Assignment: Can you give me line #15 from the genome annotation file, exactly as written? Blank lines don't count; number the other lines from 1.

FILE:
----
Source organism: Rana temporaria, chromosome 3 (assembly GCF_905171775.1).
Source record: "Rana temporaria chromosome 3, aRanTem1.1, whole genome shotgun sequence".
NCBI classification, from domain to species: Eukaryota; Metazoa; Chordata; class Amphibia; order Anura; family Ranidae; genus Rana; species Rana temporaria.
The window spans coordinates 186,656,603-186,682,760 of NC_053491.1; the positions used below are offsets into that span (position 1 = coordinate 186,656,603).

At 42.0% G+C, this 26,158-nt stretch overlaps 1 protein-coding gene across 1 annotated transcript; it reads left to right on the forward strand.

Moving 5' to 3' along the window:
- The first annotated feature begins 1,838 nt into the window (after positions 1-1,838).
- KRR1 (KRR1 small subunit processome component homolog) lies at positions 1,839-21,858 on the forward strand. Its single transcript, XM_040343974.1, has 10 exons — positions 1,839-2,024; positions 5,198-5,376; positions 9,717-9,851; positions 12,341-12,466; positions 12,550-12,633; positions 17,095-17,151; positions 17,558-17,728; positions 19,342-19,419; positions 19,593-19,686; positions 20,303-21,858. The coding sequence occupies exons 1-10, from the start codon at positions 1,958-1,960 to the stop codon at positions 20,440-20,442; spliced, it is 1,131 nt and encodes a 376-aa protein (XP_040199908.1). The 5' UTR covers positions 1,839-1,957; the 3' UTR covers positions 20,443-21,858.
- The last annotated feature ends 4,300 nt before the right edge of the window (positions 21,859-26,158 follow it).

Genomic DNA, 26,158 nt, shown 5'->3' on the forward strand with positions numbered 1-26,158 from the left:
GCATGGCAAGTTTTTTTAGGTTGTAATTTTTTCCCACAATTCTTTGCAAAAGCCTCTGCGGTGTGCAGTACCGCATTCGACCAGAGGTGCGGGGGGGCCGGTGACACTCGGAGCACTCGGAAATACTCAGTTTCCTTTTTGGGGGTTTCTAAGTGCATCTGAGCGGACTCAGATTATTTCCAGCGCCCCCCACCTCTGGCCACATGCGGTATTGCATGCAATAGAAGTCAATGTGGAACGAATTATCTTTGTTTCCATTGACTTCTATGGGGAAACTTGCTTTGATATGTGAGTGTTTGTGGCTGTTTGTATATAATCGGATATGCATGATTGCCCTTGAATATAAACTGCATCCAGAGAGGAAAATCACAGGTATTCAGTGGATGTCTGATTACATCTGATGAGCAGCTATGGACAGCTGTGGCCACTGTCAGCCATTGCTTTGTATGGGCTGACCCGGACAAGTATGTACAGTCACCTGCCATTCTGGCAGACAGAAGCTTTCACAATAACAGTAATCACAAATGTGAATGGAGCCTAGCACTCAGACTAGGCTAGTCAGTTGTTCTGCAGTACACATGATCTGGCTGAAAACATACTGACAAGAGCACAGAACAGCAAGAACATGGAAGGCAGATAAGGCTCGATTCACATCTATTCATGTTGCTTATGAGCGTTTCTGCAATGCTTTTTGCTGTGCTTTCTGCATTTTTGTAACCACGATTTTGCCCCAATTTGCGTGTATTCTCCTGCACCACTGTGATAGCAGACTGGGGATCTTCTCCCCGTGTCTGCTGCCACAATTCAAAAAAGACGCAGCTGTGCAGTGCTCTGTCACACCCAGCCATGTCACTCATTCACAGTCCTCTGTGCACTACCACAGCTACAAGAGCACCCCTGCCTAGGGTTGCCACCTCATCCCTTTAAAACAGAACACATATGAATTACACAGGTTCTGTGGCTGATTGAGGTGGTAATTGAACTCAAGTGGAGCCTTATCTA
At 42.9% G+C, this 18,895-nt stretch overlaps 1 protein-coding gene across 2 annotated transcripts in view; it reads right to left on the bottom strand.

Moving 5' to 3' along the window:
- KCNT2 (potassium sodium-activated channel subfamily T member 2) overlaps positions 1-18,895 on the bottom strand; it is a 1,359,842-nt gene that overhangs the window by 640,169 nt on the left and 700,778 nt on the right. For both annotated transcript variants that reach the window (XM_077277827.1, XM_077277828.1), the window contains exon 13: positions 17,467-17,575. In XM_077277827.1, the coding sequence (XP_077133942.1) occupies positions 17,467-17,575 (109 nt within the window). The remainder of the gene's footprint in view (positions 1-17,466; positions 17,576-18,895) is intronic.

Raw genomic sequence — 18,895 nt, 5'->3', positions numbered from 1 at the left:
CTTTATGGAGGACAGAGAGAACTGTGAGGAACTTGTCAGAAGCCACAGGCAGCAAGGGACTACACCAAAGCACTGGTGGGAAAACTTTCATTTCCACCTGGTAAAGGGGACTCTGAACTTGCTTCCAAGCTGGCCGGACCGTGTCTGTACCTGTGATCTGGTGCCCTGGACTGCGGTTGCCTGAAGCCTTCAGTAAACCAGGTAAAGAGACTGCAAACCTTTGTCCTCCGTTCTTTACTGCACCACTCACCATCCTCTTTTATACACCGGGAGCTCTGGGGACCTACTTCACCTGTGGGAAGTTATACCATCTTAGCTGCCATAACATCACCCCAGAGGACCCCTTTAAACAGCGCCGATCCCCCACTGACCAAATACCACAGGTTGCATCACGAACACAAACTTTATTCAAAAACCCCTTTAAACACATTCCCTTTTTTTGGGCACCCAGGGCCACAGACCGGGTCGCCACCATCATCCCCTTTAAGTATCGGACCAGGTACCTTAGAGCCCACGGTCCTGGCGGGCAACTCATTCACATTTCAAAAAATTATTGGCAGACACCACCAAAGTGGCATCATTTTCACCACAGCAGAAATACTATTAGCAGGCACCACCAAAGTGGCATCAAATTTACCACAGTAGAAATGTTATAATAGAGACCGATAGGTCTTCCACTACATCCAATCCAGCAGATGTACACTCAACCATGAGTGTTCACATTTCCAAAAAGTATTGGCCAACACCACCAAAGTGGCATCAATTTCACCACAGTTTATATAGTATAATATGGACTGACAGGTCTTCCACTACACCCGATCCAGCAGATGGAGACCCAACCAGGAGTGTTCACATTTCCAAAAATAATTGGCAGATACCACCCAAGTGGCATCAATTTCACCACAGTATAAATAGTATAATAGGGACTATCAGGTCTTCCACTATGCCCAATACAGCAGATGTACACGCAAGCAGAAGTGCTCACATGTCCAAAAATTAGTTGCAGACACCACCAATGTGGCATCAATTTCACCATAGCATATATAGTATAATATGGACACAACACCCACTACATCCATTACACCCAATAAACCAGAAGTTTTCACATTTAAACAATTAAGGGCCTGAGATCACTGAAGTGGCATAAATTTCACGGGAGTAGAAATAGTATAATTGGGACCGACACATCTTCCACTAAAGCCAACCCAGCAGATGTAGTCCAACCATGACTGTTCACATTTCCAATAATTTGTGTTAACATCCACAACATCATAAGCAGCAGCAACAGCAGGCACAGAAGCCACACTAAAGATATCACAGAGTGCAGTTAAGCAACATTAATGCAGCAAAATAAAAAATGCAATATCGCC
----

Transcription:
Raw genomic sequence — 18,895 nt, 5'->3', positions numbered from 1 at the left: